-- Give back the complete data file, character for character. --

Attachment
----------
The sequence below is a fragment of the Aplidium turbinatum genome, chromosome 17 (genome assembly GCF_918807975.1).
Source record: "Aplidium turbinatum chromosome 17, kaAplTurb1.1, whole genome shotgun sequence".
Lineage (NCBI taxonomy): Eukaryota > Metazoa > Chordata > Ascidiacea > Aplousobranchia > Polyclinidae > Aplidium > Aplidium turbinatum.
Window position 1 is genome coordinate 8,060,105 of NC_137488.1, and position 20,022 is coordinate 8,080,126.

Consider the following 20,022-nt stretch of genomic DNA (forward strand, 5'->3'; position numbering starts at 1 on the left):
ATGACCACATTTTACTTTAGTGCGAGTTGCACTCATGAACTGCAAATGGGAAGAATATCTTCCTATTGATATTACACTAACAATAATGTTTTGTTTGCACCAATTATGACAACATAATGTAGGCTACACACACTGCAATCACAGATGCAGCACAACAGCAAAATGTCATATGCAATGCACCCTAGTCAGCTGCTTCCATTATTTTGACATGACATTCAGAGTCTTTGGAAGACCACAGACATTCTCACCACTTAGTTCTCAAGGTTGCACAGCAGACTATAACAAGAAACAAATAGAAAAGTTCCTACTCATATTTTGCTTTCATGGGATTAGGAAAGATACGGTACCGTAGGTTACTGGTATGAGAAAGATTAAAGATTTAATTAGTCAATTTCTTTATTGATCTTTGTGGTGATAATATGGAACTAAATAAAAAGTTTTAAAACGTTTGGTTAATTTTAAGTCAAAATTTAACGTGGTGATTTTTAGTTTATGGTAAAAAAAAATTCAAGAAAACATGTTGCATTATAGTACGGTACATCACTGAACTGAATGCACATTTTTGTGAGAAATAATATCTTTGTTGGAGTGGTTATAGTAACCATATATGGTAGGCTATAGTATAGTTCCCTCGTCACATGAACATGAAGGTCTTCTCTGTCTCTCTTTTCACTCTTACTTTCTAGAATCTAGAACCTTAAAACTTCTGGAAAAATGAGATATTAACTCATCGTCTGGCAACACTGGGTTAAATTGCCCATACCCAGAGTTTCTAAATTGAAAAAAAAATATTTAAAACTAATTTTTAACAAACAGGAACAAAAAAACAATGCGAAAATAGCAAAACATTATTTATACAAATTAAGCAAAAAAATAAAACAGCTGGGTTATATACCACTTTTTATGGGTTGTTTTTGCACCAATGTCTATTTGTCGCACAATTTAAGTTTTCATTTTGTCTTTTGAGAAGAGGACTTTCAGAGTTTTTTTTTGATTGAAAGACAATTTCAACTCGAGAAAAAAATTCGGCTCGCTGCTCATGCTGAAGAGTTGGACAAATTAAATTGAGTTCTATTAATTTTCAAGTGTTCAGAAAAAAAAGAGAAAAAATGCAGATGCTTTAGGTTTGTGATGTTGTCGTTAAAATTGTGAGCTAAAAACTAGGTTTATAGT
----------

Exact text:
The sequence below is a fragment of the Aplidium turbinatum genome, chromosome 17 (genome assembly GCF_918807975.1).
Source record: "Aplidium turbinatum chromosome 17, kaAplTurb1.1, whole genome shotgun sequence".
Lineage (NCBI taxonomy): Eukaryota > Metazoa > Chordata > Ascidiacea > Aplousobranchia > Polyclinidae > Aplidium > Aplidium turbinatum.
Window position 1 is genome coordinate 8,060,105 of NC_137488.1, and position 20,022 is coordinate 8,080,126.

Consider the following 20,022-nt stretch of genomic DNA (forward strand, 5'->3'; position numbering starts at 1 on the left):
ATGACCACATTTTACTTTAGTGCGAGTTGCACTCATGAACTGCAAATGGGAAGAATATCTTCCTATTGATATTACACTAACAATAATGTTTTGTTTGCACCAATTATGACAACATAATGTAGGCTACACACACTGCAATCACAGATGCAGCACAACAGCAAAATGTCATATGCAATGCACCCTAGTCAGCTGCTTCCATTATTTTGACATGACATTCAGAGTCTTTGGAAGACCACAGACATTCTCACCACTTAGTTCTCAAGGTTGCACAGCAGACTATAACAAGAAACAAATAGAAAAGTTCCTACTCATATTTTGCTTTCATGGGATTAGGAAAGATACGGTACCGTAGGTTACTGGTATGAGAAAGATTAAAGATTTAATTAGTCAATTTCTTTATTGATCTTTGTGGTGATAATATGGAACTAAATAAAAAGTTTTAAAACGTTTGGTTAATTTTAAGTCAAAATTTAACGTGGTGATTTTTAGTTTATGGTAAAAAAAAATTCAAGAAAACATGTTGCATTATAGTACGGTACATCACTGAACTGAATGCACATTTTTGTGAGAAATAATATCTTTGTTGGAGTGGTTATAGTAACCATATATGGTAGGCTATAGTATAGTTCCCTCGTCACATGAACATGAAGGTCTTCTCTGTCTCTCTTTTCACTCTTACTTTCTAGAATCTAGAACCTTAAAACTTCTGGAAAAATGAGATATTAACTCATCGTCTGGCAACACTGGGTTAAATTGCCCATACCCAGAGTTTCTAAATTGAAAAAAAAATATTTAAAACTAATTTTTAACAAACAGGAACAAAAAAACAATGCGAAAATAGCAAAACATTATTTATACAAATTAAGCAAAAAAATAAAACAGCTGGGTTATATACCACTTTTTATGGGTTGTTTTTGCACCAATGTCTATTTGTCGCACAATTTAAGTTTTCATTTTGTCTTTTGAGAAGAGGACTTTCAGAGTTTTTTTTTGATTGAAAGACAATTTCAACTCGAGAAAAAAATTCGGCTCGCTGCTCATGCTGAAGAGTTGGACAAATTAAATTGAGTTCTATTAATTTTCAAGTGTTCAGAAAAAAAAGAGAAAAAATGCAGATGCTTTAGGTTTGTGATGTTGTCGTTAAAATTGTGAGCTAAAAACTAGGTTTATAGT